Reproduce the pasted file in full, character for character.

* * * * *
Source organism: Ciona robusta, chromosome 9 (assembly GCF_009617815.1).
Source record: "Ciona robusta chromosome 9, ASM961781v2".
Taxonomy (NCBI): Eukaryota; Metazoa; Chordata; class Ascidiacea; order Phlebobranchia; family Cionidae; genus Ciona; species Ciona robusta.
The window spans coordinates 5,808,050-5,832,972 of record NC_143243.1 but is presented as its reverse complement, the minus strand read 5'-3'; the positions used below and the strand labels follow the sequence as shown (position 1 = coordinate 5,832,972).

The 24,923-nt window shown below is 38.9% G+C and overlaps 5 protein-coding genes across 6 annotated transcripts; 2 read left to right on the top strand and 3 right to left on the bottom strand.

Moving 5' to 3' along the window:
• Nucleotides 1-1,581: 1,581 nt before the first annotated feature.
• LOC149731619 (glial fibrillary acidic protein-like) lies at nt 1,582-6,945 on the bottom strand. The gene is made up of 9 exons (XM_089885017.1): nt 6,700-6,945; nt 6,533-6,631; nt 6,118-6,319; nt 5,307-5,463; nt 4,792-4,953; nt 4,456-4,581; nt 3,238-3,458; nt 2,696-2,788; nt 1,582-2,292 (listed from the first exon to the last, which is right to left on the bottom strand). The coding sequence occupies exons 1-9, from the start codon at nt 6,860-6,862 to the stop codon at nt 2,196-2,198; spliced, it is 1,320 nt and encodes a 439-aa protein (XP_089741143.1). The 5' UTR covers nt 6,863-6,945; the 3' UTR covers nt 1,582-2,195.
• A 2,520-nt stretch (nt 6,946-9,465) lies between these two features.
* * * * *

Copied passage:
Source organism: Ciona robusta, chromosome 9 (assembly GCF_009617815.1).
Source record: "Ciona robusta chromosome 9, ASM961781v2".
Taxonomy (NCBI): Eukaryota; Metazoa; Chordata; class Ascidiacea; order Phlebobranchia; family Cionidae; genus Ciona; species Ciona robusta.
The window spans coordinates 5,808,050-5,832,972 of record NC_143243.1 but is presented as its reverse complement, the minus strand read 5'-3'; the positions used below and the strand labels follow the sequence as shown (position 1 = coordinate 5,832,972).

The 24,923-nt window shown below is 38.9% G+C and overlaps 5 protein-coding genes across 6 annotated transcripts; 2 read left to right on the top strand and 3 right to left on the bottom strand.

Moving 5' to 3' along the window:
• Nucleotides 1-1,581: 1,581 nt before the first annotated feature.
• LOC149731619 (glial fibrillary acidic protein-like) lies at nt 1,582-6,945 on the bottom strand. The gene is made up of 9 exons (XM_089885017.1): nt 6,700-6,945; nt 6,533-6,631; nt 6,118-6,319; nt 5,307-5,463; nt 4,792-4,953; nt 4,456-4,581; nt 3,238-3,458; nt 2,696-2,788; nt 1,582-2,292 (listed from the first exon to the last, which is right to left on the bottom strand). The coding sequence occupies exons 1-9, from the start codon at nt 6,860-6,862 to the stop codon at nt 2,196-2,198; spliced, it is 1,320 nt and encodes a 439-aa protein (XP_089741143.1). The 5' UTR covers nt 6,863-6,945; the 3' UTR covers nt 1,582-2,195.
• A 2,520-nt stretch (nt 6,946-9,465) lies between these two features.